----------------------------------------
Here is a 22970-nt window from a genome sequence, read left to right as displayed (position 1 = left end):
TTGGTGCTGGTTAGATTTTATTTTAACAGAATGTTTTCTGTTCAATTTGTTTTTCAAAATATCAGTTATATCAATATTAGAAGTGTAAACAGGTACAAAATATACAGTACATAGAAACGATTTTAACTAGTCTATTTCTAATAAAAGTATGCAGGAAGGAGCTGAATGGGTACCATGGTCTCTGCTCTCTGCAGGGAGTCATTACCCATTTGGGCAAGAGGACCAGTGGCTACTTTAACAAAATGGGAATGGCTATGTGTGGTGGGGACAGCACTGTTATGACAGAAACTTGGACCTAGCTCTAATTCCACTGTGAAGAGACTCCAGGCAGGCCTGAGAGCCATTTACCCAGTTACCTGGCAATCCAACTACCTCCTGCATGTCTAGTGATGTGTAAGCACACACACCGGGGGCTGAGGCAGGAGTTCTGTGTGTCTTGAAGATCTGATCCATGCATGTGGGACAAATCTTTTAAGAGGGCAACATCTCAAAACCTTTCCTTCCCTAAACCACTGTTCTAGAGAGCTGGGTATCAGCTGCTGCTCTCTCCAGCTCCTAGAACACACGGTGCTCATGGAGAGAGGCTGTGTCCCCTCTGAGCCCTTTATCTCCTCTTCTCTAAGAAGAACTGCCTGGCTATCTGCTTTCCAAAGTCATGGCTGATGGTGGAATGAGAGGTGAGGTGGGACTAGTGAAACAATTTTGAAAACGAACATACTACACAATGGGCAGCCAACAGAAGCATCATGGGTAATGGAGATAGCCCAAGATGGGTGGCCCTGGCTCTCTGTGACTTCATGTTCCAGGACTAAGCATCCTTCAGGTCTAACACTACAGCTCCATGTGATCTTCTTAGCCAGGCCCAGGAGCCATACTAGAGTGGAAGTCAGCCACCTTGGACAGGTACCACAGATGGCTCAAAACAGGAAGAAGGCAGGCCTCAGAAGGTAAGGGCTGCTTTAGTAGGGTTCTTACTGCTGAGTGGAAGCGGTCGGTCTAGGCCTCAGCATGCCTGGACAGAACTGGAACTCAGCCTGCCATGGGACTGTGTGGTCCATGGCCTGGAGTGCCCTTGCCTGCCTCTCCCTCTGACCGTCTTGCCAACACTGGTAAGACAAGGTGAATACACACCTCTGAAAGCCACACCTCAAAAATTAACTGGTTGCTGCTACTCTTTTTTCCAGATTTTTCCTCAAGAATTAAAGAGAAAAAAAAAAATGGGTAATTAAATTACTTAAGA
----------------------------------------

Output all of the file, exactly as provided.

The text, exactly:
Here is a 22970-nt window from a genome sequence, read left to right as displayed (position 1 = left end):
TTGGTGCTGGTTAGATTTTATTTTAACAGAATGTTTTCTGTTCAATTTGTTTTTCAAAATATCAGTTATATCAATATTAGAAGTGTAAACAGGTACAAAATATACAGTACATAGAAACGATTTTAACTAGTCTATTTCTAATAAAAGTATGCAGGAAGGAGCTGAATGGGTACCATGGTCTCTGCTCTCTGCAGGGAGTCATTACCCATTTGGGCAAGAGGACCAGTGGCTACTTTAACAAAATGGGAATGGCTATGTGTGGTGGGGACAGCACTGTTATGACAGAAACTTGGACCTAGCTCTAATTCCACTGTGAAGAGACTCCAGGCAGGCCTGAGAGCCATTTACCCAGTTACCTGGCAATCCAACTACCTCCTGCATGTCTAGTGATGTGTAAGCACACACACCGGGGGCTGAGGCAGGAGTTCTGTGTGTCTTGAAGATCTGATCCATGCATGTGGGACAAATCTTTTAAGAGGGCAACATCTCAAAACCTTTCCTTCCCTAAACCACTGTTCTAGAGAGCTGGGTATCAGCTGCTGCTCTCTCCAGCTCCTAGAACACACGGTGCTCATGGAGAGAGGCTGTGTCCCCTCTGAGCCCTTTATCTCCTCTTCTCTAAGAAGAACTGCCTGGCTATCTGCTTTCCAAAGTCATGGCTGATGGTGGAATGAGAGGTGAGGTGGGACTAGTGAAACAATTTTGAAAACGAACATACTACACAATGGGCAGCCAACAGAAGCATCATGGGTAATGGAGATAGCCCAAGATGGGTGGCCCTGGCTCTCTGTGACTTCATGTTCCAGGACTAAGCATCCTTCAGGTCTAACACTACAGCTCCATGTGATCTTCTTAGCCAGGCCCAGGAGCCATACTAGAGTGGAAGTCAGCCACCTTGGACAGGTACCACAGATGGCTCAAAACAGGAAGAAGGCAGGCCTCAGAAGGTAAGGGCTGCTTTAGTAGGGTTCTTACTGCTGAGTGGAAGCGGTCGGTCTAGGCCTCAGCATGCCTGGACAGAACTGGAACTCAGCCTGCCATGGGACTGTGTGGTCCATGGCCTGGAGTGCCCTTGCCTGCCTCTCCCTCTGACCGTCTTGCCAACACTGGTAAGACAAGGTGAATACACACCTCTGAAAGCCACACCTCAAAAATTAACTGGTTGCTGCTACTCTTTTTTCCAGATTTTTCCTCAAGAATTAAAGAGAAAAAAAAAAATGGGTAATTAAATTACTTAAGA